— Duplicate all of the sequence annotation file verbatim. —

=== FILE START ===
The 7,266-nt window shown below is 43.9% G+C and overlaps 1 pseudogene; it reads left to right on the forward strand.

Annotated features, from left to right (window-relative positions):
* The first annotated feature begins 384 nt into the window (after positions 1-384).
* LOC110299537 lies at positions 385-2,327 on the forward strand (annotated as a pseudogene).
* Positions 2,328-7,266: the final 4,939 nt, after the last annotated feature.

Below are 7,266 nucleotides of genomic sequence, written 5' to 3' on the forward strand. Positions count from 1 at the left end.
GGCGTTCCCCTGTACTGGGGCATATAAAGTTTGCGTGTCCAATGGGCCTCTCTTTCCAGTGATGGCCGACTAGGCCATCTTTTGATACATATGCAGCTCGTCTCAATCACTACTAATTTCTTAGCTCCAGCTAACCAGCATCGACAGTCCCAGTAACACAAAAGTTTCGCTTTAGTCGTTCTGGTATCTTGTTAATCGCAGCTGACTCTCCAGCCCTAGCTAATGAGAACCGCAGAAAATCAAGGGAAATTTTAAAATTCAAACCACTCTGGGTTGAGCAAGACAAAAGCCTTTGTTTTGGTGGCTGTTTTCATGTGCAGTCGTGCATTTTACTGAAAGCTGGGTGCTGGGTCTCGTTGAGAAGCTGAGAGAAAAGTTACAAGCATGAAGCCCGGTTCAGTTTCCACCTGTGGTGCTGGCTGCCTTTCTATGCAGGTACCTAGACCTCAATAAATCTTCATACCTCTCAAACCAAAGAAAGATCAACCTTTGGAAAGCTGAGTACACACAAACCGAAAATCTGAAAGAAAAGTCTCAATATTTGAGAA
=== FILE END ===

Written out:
The 7,266-nt window shown below is 43.9% G+C and overlaps 1 pseudogene; it reads left to right on the forward strand.

Annotated features, from left to right (window-relative positions):
* The first annotated feature begins 384 nt into the window (after positions 1-384).
* LOC110299537 lies at positions 385-2,327 on the forward strand (annotated as a pseudogene).
* Positions 2,328-7,266: the final 4,939 nt, after the last annotated feature.

Below are 7,266 nucleotides of genomic sequence, written 5' to 3' on the forward strand. Positions count from 1 at the left end.
GGCGTTCCCCTGTACTGGGGCATATAAAGTTTGCGTGTCCAATGGGCCTCTCTTTCCAGTGATGGCCGACTAGGCCATCTTTTGATACATATGCAGCTCGTCTCAATCACTACTAATTTCTTAGCTCCAGCTAACCAGCATCGACAGTCCCAGTAACACAAAAGTTTCGCTTTAGTCGTTCTGGTATCTTGTTAATCGCAGCTGACTCTCCAGCCCTAGCTAATGAGAACCGCAGAAAATCAAGGGAAATTTTAAAATTCAAACCACTCTGGGTTGAGCAAGACAAAAGCCTTTGTTTTGGTGGCTGTTTTCATGTGCAGTCGTGCATTTTACTGAAAGCTGGGTGCTGGGTCTCGTTGAGAAGCTGAGAGAAAAGTTACAAGCATGAAGCCCGGTTCAGTTTCCACCTGTGGTGCTGGCTGCCTTTCTATGCAGGTACCTAGACCTCAATAAATCTTCATACCTCTCAAACCAAAGAAAGATCAACCTTTGGAAAGCTGAGTACACACAAACCGAAAATCTGAAAGAAAAGTCTCAATATTTGAGAA